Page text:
Though it was quietly launched in December, traffic is only now picking up for the anti-graffiti and pothole-reporting apps, after the city officially announced it two weeks ago.
"I have a dashboard here," says Neil Evans, director of Toronto 311
and the man in charge of the app initiative, as he looks at his stats on the number of reports received. "On the 22nd [of April], we probably had about 30."
, one of the open API
apps the city is promoting, lets people take pictures of graffiti or potholes, asks them to describe the problem, and then automatically tags the location the picture was taken in using its GIS
Once the report is sent from a phone, Evans explains, “it comes into our system and depending on what type of service request it is, it either goes directly to the service fulfilling division, or it gets viewed by one of our CSRs. It's only property graffiti ones that get received by our CSRs."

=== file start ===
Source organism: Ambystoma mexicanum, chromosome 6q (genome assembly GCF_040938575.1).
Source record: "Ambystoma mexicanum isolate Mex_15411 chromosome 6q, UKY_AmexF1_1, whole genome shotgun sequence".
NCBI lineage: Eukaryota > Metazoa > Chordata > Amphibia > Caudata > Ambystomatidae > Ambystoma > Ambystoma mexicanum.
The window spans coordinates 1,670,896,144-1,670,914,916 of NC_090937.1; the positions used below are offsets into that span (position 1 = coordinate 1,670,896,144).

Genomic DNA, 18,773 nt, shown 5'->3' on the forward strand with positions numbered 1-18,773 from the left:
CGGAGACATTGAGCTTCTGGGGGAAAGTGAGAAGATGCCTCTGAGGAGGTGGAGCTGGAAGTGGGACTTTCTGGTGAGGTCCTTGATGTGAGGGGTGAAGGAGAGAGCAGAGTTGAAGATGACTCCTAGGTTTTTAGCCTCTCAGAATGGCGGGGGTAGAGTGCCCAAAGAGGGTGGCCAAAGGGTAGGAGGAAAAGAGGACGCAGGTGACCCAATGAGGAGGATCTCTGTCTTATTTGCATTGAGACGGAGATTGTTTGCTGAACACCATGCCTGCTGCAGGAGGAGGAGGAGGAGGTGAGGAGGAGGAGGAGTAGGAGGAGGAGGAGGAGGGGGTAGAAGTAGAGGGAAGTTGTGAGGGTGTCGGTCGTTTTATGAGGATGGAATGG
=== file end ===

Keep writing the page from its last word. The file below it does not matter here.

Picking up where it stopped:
Part of the system involves checking the reported graffiti against a database of city-commissioned or city-approved graffiti, to avoid, as much as possible, city workers "cleaning up" public art.
It's early days, with little data on how effective this system will prove. When I tried it this week, sitting in the Future Bakery on the southwest corner of Bloor and Brunswick, the GIS thought I was at 415 Spadina, just south of College.
Writer: Bert Archer
Source: Neil Evans
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